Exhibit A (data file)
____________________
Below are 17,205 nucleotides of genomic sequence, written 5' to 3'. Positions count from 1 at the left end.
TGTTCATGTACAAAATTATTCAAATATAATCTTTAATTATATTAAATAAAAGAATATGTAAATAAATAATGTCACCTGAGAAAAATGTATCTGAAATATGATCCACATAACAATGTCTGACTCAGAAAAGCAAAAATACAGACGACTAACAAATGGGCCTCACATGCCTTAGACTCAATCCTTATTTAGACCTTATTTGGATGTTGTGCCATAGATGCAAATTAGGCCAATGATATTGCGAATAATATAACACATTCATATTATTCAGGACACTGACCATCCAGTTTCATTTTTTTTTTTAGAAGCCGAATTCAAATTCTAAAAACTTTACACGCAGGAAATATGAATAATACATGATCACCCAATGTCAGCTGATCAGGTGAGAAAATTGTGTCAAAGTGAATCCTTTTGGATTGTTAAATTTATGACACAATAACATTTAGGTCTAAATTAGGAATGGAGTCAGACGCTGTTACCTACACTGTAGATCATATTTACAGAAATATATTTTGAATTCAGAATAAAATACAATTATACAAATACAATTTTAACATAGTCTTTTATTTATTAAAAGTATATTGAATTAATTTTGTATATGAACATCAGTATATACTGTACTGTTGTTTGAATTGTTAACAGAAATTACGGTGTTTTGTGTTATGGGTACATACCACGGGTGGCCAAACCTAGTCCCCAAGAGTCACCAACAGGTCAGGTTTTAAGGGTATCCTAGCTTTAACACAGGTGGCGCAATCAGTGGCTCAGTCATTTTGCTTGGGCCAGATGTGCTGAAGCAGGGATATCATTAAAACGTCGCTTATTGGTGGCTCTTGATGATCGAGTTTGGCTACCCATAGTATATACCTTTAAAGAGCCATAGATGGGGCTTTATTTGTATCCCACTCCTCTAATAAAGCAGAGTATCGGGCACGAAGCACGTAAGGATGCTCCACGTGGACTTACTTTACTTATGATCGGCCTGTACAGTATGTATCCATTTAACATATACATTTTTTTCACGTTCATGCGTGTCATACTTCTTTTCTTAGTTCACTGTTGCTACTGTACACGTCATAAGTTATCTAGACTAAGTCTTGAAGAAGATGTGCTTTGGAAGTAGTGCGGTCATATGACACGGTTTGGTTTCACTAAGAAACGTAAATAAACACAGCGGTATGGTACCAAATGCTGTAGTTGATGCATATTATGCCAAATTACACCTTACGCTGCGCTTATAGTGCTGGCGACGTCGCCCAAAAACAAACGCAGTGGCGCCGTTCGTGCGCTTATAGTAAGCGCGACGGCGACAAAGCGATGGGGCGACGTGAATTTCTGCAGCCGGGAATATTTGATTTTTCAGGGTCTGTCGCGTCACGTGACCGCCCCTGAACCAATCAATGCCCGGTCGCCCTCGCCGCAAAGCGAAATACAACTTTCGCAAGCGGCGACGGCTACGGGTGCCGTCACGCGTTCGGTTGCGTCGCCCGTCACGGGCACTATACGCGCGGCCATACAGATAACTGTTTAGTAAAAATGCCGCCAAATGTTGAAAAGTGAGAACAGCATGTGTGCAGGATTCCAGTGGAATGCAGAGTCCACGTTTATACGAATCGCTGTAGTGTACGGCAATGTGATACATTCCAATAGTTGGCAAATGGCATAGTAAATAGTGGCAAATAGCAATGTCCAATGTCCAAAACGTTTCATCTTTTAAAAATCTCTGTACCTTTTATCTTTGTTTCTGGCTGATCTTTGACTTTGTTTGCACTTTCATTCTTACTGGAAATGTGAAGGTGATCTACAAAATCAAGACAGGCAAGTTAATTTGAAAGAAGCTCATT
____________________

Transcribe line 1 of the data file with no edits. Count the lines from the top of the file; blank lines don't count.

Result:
Below are 17,205 nucleotides of genomic sequence, written 5' to 3'. Positions count from 1 at the left end.